Wednesday, October 27, 2010
A few days ago, I posted a slideshow featuring homemade Halloween costumes made by the Greco family. Rob, Lizette, and their children Sophia (11) and Enzo (10) make their Halloween costumes every year, along with plush toys and sculptures (also called softies), comic books, drawings, furniture and more.
The Grecos are a family of artists living in South Park, and they structure their lives in an unorthodox and surprisingly creative way.
One of the unique aspects of the Greco lifestyle is the way Sophia and Enzo are educated. They don't go to school. They are educated at home, but they are not home schooled, at least not in the way the term is usually understood.
The unschooling model has been around since the 1970s, and doesn't employ curricula or a grading system. Instead, unschooling uses a child's interests and curiosity as the foundation for learning.
In the case of the Grecos, art plays a big part in how that curiosity unfurls into a learning path. Lizette, a working artist, says "We didn't decide we were going to focus on the arts, it's just what we're interested in."
Rob adds, "Art is a great medium to learn about anything. Learning just happens organically, based on what the kids' interests are."
You know how kids always ask those questions like, "Where do stars come from?" Or, "Why do dogs have tails?" (How did parents deal with these questions before Google???)
The Grecos use such questions as launching pads for trips to the library, internet research, expert interviews, extensive sketching and even sculpture and costume making.
Each leg of this process is a family affair, guided by Rob and Lizette, who make technology their ally. "In an internet age, it makes things a lot easier, having access to information and access to people who specialize in a certain field," explains Rob.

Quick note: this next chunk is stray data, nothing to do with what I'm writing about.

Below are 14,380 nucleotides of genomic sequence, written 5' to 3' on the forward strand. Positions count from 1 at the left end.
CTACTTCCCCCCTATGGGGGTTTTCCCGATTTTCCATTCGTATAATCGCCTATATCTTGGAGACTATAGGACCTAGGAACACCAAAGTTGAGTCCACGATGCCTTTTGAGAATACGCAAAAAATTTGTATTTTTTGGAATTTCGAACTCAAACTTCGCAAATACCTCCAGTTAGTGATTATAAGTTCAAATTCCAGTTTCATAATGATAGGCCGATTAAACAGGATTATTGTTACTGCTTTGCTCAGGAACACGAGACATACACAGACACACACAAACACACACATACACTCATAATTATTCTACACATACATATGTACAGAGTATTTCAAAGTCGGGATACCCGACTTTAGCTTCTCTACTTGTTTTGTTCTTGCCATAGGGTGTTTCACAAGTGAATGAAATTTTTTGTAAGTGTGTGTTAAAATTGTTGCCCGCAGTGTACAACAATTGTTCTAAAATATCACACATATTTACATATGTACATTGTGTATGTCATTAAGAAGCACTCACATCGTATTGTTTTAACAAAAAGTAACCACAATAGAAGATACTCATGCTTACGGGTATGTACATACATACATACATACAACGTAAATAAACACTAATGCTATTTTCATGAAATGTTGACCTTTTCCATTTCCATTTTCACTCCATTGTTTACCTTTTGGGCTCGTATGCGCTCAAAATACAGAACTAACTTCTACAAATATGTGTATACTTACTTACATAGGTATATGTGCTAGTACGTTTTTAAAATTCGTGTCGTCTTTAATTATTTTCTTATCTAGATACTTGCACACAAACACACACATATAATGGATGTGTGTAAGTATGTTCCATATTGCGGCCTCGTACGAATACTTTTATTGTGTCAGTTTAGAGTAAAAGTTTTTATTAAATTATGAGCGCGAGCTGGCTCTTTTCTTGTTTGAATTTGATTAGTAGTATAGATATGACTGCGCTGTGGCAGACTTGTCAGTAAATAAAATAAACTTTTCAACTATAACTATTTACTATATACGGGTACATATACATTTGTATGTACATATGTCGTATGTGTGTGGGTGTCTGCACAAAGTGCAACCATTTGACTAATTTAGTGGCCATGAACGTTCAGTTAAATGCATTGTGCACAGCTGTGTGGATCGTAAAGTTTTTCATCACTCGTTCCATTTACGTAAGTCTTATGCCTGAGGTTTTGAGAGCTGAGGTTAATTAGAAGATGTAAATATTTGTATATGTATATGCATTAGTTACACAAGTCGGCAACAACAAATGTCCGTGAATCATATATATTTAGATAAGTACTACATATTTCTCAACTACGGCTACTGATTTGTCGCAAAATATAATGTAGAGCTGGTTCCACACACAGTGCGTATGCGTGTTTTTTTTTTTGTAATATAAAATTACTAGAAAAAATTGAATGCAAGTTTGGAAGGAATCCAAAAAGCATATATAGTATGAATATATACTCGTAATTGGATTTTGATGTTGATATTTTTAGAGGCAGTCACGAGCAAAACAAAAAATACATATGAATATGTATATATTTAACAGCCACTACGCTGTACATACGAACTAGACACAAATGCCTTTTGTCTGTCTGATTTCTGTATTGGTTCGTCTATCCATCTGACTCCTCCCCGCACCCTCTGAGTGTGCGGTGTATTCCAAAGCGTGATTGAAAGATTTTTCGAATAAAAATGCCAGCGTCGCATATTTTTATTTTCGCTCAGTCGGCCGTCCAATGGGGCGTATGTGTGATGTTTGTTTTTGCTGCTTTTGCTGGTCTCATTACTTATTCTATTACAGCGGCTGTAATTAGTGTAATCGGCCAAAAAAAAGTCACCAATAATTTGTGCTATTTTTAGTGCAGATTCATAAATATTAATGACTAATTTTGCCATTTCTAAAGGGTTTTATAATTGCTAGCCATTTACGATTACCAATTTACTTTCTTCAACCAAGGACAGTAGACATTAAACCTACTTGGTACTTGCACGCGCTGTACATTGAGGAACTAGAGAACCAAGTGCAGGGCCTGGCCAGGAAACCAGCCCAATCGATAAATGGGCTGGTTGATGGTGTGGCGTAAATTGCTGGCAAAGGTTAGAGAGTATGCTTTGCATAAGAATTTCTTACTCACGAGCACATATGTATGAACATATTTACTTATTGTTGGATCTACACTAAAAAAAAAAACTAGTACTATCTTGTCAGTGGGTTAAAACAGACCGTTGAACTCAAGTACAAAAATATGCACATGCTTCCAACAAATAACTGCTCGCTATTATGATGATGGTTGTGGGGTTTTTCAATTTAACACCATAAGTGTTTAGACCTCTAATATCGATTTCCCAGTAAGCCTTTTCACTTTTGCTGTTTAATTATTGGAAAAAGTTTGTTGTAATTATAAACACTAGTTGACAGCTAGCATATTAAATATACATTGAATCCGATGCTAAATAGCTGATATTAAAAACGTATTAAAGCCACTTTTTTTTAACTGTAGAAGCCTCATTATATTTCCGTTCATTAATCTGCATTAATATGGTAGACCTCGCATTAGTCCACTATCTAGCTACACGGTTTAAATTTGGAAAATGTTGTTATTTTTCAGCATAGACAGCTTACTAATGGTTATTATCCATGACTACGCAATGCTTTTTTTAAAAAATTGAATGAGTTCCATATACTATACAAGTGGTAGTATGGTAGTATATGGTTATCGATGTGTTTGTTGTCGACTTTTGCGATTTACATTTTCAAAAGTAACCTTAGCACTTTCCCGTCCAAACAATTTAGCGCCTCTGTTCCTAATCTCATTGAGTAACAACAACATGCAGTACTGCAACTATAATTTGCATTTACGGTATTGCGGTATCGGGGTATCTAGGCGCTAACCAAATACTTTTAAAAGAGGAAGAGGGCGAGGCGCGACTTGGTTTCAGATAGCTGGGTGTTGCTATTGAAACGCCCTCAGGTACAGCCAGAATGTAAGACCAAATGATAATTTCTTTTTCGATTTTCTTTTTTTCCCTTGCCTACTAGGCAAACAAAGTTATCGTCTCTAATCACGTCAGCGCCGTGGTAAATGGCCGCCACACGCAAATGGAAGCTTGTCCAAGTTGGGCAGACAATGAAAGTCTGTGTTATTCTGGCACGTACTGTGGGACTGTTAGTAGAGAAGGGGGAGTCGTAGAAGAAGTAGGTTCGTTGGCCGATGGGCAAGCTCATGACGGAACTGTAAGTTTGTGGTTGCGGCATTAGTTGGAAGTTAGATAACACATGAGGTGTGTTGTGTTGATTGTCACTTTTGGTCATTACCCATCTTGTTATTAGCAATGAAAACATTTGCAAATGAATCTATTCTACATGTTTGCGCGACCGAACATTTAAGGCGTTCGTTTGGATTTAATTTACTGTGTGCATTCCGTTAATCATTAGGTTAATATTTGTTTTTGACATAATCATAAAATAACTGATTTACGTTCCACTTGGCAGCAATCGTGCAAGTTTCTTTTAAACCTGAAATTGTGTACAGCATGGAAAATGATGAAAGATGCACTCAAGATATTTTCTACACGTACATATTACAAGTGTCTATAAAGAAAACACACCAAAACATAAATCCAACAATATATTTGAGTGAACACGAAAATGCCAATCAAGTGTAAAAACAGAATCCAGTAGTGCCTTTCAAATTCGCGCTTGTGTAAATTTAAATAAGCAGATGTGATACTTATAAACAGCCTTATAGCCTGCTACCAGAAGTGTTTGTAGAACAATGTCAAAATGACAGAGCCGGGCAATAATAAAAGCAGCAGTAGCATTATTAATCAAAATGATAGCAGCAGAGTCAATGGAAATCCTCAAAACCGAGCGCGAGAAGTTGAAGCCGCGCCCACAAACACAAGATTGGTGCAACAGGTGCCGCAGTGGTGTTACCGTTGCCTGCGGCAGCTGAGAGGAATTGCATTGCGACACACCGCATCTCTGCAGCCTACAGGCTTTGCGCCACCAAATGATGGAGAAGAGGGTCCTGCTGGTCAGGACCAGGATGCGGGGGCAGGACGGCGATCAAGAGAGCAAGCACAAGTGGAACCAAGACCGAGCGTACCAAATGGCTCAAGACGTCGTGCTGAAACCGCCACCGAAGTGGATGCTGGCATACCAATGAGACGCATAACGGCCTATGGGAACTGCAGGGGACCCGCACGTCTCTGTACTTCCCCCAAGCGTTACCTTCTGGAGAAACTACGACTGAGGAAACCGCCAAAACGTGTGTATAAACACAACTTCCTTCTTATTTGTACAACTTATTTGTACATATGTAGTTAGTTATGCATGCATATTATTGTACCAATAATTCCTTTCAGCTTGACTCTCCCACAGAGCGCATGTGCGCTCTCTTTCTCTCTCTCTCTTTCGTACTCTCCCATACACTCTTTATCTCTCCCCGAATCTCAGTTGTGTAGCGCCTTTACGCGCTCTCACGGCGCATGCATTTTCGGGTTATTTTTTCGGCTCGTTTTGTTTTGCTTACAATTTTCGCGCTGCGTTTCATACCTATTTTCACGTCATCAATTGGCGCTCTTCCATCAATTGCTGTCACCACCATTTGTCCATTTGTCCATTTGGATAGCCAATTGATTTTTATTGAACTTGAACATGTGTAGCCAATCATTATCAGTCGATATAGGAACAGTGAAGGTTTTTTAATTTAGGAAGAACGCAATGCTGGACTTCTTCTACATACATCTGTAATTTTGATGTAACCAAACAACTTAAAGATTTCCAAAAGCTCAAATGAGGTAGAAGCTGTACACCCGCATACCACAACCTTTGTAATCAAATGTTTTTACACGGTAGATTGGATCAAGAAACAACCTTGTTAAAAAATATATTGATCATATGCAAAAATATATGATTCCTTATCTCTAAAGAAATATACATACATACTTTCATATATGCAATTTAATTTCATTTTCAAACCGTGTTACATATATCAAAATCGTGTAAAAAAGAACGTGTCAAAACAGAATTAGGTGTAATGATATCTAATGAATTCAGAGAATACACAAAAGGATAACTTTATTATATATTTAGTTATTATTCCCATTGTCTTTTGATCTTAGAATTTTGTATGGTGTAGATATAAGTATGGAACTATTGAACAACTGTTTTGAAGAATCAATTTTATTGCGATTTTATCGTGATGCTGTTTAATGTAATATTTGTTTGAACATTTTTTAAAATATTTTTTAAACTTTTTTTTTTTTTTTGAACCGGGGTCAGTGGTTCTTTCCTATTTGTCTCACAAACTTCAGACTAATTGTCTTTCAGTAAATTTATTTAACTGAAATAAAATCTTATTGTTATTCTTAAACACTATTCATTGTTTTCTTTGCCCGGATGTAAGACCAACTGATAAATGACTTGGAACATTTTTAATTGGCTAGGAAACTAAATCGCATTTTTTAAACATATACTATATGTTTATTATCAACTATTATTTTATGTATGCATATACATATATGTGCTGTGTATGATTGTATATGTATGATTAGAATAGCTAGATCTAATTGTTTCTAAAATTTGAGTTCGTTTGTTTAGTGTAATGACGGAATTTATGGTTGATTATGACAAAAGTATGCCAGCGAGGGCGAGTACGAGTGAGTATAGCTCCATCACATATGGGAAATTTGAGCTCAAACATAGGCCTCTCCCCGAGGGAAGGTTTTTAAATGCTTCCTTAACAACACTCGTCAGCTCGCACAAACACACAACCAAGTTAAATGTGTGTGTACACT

They document their lives and projects through various websites, personal tumblers, and Flickr. As a result, the Grecos have tapped into a nation-wide community of fans, artists, and like-minded families.
Rob says he often gets asked how he reconciles teaching at a school when he believes in a different method of education for his children. "As much as I can, I try to inject my philosophy into the teaching that I do in the classroom. That's specifically why I'm at the school that I'm at; it's a progressive school that looks at learning in a different way...It's more about process and exploration than it is about content."
A couple of years ago, Enzo, then 8, became interested in meat. He wondered, "where does meat come from?" Enzo started drawing slabs of meat, sausage links, and salami, filling an entire sketchbook with meat-related drawings, diagrams and maps. He did research on the internet and took out books from the library. During regular trips to the supermarket, Enzo could be found peering through the glass at the meat counter, studying the various cuts and animal parts.
Based on Enzo's meat drawings, Lizette began making plush versions of meat slabs and cuts (with the rest of the family consulting). The family spent a month in Buenos Aires, where Enzo's meat interests deepened, inspired by the diverse kinds of meat and salami available. Multiple tastings ensued, and Enzo designed his own salami labels for the plush salami made by Lizette.
The whole project culminated in an art installation featuring the plush meats with signage and design by Enzo and Sophia. And, naturally, Enzo was a butcher for Halloween that year.
When asked if she knows how unique her life is, Sophia smiles, "My friends often tell me they're jealous of how much time I have to work on my projects." These days, Sophia is especially interested in cooking. She holds out a box full of dollhouse-size slices of red velvet cake and other food items. True to the Greco process, her cooking interests have translated into miniature polymer clay figures of food.